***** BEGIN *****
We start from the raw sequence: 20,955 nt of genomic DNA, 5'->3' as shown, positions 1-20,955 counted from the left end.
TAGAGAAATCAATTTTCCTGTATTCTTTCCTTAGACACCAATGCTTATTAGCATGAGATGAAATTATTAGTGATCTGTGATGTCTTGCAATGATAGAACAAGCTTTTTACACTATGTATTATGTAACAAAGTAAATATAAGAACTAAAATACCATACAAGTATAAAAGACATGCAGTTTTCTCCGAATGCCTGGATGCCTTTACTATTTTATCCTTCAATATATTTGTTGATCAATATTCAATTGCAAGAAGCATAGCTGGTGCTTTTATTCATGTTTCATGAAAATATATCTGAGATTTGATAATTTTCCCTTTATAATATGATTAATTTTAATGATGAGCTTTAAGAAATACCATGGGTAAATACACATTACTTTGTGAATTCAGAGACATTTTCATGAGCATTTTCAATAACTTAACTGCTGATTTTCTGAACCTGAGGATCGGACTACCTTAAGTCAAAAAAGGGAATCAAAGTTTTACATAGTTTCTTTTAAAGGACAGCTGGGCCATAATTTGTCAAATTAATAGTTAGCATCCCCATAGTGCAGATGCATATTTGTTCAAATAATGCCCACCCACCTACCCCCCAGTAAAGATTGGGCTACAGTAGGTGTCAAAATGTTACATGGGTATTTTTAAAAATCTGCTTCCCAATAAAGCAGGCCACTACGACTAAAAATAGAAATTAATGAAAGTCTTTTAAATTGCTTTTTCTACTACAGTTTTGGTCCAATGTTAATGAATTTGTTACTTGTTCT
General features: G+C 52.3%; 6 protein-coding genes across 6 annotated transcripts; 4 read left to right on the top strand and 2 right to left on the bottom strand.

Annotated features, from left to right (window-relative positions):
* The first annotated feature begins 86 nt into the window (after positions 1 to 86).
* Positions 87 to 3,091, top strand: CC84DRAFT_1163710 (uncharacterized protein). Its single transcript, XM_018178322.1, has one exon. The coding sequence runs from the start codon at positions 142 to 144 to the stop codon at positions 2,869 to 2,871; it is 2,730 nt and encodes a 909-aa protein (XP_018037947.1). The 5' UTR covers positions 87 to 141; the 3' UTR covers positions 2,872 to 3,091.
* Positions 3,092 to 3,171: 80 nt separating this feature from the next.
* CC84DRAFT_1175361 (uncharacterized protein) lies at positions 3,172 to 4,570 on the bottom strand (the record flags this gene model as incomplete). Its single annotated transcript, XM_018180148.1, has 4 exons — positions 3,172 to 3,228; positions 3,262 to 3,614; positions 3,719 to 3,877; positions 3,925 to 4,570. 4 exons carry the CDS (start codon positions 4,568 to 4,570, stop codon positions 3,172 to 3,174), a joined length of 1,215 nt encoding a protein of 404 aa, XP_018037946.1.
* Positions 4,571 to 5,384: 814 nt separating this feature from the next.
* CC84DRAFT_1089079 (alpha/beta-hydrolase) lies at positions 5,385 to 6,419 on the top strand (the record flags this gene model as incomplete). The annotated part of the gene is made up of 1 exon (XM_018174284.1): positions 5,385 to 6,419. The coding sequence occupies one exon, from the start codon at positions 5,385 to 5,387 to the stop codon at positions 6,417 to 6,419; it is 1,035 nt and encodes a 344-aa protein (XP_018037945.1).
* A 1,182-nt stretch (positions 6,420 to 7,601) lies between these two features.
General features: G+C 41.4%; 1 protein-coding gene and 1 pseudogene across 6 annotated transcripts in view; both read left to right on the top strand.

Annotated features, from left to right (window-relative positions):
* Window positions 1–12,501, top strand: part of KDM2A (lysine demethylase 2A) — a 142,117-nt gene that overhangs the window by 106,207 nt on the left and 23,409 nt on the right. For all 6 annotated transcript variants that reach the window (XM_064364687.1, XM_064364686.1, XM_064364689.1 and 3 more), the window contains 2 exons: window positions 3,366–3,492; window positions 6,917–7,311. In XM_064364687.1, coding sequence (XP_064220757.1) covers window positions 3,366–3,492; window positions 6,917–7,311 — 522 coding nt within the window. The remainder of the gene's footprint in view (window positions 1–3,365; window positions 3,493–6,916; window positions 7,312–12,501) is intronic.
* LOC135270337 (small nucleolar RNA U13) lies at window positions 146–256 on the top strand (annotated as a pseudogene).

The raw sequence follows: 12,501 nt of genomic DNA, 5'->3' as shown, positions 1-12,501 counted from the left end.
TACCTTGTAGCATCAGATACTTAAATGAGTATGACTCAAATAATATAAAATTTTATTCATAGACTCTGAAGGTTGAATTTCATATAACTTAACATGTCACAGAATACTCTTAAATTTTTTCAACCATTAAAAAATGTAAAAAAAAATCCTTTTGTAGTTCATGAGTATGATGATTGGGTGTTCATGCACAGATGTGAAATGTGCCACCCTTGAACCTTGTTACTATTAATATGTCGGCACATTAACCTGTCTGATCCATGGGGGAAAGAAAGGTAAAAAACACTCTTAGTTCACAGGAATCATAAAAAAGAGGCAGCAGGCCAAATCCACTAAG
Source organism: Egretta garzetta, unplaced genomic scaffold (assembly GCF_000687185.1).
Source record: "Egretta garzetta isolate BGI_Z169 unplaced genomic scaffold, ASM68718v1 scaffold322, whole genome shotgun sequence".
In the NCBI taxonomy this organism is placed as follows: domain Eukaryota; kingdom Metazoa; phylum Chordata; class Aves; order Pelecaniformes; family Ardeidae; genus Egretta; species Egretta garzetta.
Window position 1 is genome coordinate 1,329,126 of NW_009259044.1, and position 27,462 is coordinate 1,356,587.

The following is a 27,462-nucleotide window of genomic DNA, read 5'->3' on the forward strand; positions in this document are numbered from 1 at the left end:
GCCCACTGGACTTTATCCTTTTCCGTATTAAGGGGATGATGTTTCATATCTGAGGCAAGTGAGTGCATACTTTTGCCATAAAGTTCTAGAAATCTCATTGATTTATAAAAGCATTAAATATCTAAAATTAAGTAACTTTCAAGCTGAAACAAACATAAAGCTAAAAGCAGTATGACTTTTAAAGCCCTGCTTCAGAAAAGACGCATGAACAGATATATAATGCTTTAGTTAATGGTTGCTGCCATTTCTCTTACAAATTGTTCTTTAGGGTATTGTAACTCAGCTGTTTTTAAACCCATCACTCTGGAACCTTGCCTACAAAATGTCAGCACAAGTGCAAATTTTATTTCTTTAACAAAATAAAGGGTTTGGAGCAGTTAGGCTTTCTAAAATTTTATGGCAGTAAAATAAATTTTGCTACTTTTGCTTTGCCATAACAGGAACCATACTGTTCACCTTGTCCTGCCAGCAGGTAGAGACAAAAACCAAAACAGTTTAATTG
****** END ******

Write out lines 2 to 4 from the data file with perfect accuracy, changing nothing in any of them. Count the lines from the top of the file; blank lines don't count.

TAGAGAAATCAATTTTCCTGTATTCTTTCCTTAGACACCAATGCTTATTAGCATGAGATGAAATTATTAGTGATCTGTGATGTCTTGCAATGATAGAACAAGCTTTTTACACTATGTATTATGTAACAAAGTAAATATAAGAACTAAAATACCATACAAGTATAAAAGACATGCAGTTTTCTCCGAATGCCTGGATGCCTTTACTATTTTATCCTTCAATATATTTGTTGATCAATATTCAATTGCAAGAAGCATAGCTGGTGCTTTTATTCATGTTTCATGAAAATATATCTGAGATTTGATAATTTTCCCTTTATAATATGATTAATTTTAATGATGAGCTTTAAGAAATACCATGGGTAAATACACATTACTTTGTGAATTCAGAGACATTTTCATGAGCATTTTCAATAACTTAACTGCTGATTTTCTGAACCTGAGGATCGGACTACCTTAAGTCAAAAAAGGGAATCAAAGTTTTACATAGTTTCTTTTAAAGGACAGCTGGGCCATAATTTGTCAAATTAATAGTTAGCATCCCCATAGTGCAGATGCATATTTGTTCAAATAATGCCCACCCACCTACCCCCCAGTAAAGATTGGGCTACAGTAGGTGTCAAAATGTTACATGGGTATTTTTAAAAATCTGCTTCCCAATAAAGCAGGCCACTACGACTAAAAATAGAAATTAATGAAAGTCTTTTAAATTGCTTTTTCTACTACAGTTTTGGTCCAATGTTAATGAATTTGTTACTTGTTCT
General features: G+C 52.3%; 6 protein-coding genes across 6 annotated transcripts; 4 read left to right on the top strand and 2 right to left on the bottom strand.

Annotated features, from left to right (window-relative positions):